Take A Breather. You Need It

The Art Of Slowing Down To Speed Up

If you’re like most of us today, you’re moving at a hurried and sometimes frantic pace from the moment you awake until the moment you close your eyes. What if we equate this routine to how we breathe. The inhale being when we open our eyes, the exhale when we close our eyes and our day is the space between the inhale and exhale.

Before we get into the meat of this article, here’s a simple exercise you can try while you’re reading. Open your eyes, nasal inhale slowly. Read a couple sentences. Close your eyes, exhale, let the information settle into your personal awareness and relax.

Back to taking a breather . . . not only is how we inhale and exhale important to our health and well-being, but science reveals to use today the importance of the space betweens breaths. This is heart rate variability science. It’s also our ability to be resilient. Not just resilient in the physical body, but most of all, in the mental mind of choices. Our choices have consequences, both in the short and long term. Poor lifestyle choices are resulting in ill-health. Our breathing rates are a reflection of these choices. How are you moving through your day?

Chances are you’re moving through your day on a tight schedule of getting kids to and from school and after school activities, meetings, an inbox filled with emails that never stops, returning voicemails, paying attention to social media, last minute firedrills and at this time of year, we add all the holiday shopping and socializing on top of an already crammed schedule. Well, here’s the thing, scientific research now reveals our brain can only focus for 90 to 120 minutes without needing a break. Taking a breather is fantastic for you on many levels.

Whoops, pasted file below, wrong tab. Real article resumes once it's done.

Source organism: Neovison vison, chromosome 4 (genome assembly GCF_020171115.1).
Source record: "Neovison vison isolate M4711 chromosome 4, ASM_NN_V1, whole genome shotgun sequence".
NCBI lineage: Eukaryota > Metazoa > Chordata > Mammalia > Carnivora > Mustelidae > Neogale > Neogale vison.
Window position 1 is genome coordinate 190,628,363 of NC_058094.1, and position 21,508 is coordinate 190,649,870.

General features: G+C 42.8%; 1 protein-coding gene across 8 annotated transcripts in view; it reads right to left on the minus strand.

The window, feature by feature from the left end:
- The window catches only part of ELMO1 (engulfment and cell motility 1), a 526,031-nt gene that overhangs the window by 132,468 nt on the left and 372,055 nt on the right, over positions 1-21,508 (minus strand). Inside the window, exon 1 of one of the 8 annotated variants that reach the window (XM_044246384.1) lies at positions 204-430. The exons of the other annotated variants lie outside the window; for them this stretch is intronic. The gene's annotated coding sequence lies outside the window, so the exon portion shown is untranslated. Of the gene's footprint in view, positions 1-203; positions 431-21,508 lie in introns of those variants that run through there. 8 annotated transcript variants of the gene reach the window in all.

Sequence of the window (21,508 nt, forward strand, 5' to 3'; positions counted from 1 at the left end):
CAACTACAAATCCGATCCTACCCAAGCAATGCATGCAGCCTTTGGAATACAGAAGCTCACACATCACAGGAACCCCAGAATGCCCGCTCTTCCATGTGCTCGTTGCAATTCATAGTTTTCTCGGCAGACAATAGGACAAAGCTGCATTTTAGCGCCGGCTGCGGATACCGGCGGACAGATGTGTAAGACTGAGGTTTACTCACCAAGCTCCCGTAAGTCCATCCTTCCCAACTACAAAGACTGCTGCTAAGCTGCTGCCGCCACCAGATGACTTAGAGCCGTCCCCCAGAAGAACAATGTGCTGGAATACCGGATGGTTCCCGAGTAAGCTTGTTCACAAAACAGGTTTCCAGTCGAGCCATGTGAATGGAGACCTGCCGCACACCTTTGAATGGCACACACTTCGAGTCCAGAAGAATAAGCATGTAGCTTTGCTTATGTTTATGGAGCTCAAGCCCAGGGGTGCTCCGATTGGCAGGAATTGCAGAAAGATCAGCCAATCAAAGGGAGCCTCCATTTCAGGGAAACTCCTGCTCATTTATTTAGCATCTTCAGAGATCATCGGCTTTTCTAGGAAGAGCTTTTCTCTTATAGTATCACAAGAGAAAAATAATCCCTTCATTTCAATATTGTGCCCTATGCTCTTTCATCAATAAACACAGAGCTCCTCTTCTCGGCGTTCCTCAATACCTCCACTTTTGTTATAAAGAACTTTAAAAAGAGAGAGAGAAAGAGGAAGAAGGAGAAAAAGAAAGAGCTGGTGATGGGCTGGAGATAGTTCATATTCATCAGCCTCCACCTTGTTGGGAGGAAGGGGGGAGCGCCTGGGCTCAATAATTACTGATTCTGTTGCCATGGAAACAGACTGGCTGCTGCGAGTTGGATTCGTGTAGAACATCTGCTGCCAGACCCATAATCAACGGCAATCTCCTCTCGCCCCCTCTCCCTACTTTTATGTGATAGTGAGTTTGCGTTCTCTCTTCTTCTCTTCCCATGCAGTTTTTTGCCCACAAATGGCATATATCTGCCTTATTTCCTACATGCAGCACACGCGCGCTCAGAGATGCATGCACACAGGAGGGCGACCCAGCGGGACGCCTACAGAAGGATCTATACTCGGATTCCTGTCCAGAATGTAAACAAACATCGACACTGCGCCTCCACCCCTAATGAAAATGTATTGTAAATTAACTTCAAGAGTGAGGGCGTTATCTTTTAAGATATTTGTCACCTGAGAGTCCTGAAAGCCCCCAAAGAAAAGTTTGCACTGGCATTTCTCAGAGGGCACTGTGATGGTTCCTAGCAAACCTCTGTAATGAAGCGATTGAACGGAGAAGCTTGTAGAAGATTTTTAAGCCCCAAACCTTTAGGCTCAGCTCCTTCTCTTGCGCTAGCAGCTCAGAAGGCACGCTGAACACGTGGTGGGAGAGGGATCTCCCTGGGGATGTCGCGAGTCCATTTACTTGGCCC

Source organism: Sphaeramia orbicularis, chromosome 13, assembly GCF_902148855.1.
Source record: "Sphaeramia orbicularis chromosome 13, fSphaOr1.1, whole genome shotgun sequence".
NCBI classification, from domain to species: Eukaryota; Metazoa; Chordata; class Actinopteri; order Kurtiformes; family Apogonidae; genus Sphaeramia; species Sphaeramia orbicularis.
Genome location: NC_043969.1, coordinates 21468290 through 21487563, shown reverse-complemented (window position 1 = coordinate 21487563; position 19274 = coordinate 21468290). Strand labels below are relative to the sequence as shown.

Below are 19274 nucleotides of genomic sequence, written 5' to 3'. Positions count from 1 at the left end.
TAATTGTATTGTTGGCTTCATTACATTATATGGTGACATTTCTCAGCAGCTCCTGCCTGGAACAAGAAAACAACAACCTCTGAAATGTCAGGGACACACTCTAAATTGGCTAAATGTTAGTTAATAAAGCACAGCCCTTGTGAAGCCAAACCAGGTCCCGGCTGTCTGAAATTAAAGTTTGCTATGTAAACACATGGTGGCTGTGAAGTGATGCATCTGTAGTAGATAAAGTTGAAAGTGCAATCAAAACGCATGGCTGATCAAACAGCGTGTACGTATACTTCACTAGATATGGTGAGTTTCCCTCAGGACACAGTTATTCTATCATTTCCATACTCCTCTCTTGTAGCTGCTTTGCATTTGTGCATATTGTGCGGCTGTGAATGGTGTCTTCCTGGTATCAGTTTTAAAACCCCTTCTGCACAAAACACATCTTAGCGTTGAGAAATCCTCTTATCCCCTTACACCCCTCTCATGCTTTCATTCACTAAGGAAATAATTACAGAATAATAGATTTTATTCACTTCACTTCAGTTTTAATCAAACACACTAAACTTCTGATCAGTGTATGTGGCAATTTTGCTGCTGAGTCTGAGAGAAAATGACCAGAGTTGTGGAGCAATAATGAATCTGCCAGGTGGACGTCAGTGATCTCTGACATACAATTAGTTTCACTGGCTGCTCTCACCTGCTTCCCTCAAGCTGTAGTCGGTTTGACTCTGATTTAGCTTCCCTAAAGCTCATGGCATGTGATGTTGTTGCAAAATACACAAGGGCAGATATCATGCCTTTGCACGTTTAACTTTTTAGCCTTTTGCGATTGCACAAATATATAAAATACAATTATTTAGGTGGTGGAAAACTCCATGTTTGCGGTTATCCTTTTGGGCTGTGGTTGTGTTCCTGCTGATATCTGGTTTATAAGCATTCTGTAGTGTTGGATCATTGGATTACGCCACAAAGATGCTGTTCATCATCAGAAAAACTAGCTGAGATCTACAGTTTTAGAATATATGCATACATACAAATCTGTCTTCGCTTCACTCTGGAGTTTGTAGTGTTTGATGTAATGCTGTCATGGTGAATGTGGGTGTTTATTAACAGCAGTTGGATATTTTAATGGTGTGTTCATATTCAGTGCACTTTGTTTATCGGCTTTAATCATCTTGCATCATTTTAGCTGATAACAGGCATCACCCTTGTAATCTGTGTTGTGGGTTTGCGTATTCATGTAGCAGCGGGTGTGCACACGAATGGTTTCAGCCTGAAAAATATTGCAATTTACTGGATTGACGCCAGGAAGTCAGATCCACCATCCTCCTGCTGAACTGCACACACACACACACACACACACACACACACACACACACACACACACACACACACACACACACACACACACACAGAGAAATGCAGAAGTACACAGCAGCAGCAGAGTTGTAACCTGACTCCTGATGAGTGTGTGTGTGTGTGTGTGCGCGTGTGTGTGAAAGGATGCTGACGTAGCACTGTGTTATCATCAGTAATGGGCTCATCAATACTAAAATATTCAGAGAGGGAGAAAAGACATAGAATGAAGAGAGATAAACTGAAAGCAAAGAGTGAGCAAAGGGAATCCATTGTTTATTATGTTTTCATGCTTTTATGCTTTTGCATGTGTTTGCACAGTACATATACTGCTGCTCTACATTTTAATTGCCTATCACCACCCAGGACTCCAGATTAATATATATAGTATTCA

Our health, well-being and ability to perform optimally depends on our brain’s ability to function well. By design, our bodies have a natural cycle they move through within a 24-hour to maintain our mind/body health. These are called our ultradian rhythms.

The ultradian rhythm itself was first discovered in sleep research by Nathan Kleitman. He called it the “basic rest-activity cycle” which is a 90-minute cycle during which you progress through the five stages of sleep. Kleitman found the 90-minute pattern not only exists during sleep but also during the day as we move from higher to lower alertness — the ultradian rhythm.

When we learn to live within this rhythm, we do our most creative and productive work. Taking a breather every 90 minutes, means taking 5 minutes to break the cycle of thought or action you’re in to unplug from the activity. Yes, I’m asking you to completely disassociate for just 5 minutes to focus internally on your breath. Close your eyes, focus on your inhale and exhale and breathe as slowly as you can diaphragmatically through your nose.

Why through your nose? The practice of breath regulation in yoga (also called pranayama) leads to the control of many Autonomic Nervous System functions. Nasal dominance within the ultradian rhythm is a marker for cerebral hemispheric activity and can be used to voluntarily change activity in the highest centers of the brain and autonomic system that are involved in cybrenetic loops of communication with most organ systems, tissues and cells of the body. What does that mean in English? Taking a 5 minute nasal breathing break improves executive functioning, builds all forms of resilience, makes you more productive, happier and improves your health at the cellular level.

Taking a breather every 90 minutes reminds us to just “be” instead of always “doing”. All the “doing” is what’s getting us into trouble. Try the technique of inhale eyes open, exhale close the eyes. It feels so good to rest our eyes and the muscles that move them. Below is a exercise to reboot the nervous system. In this exercise, we’re using a variety of self care strategies at once: breath, movement and meditation.

5-Minute Brain Break

Go BE Great!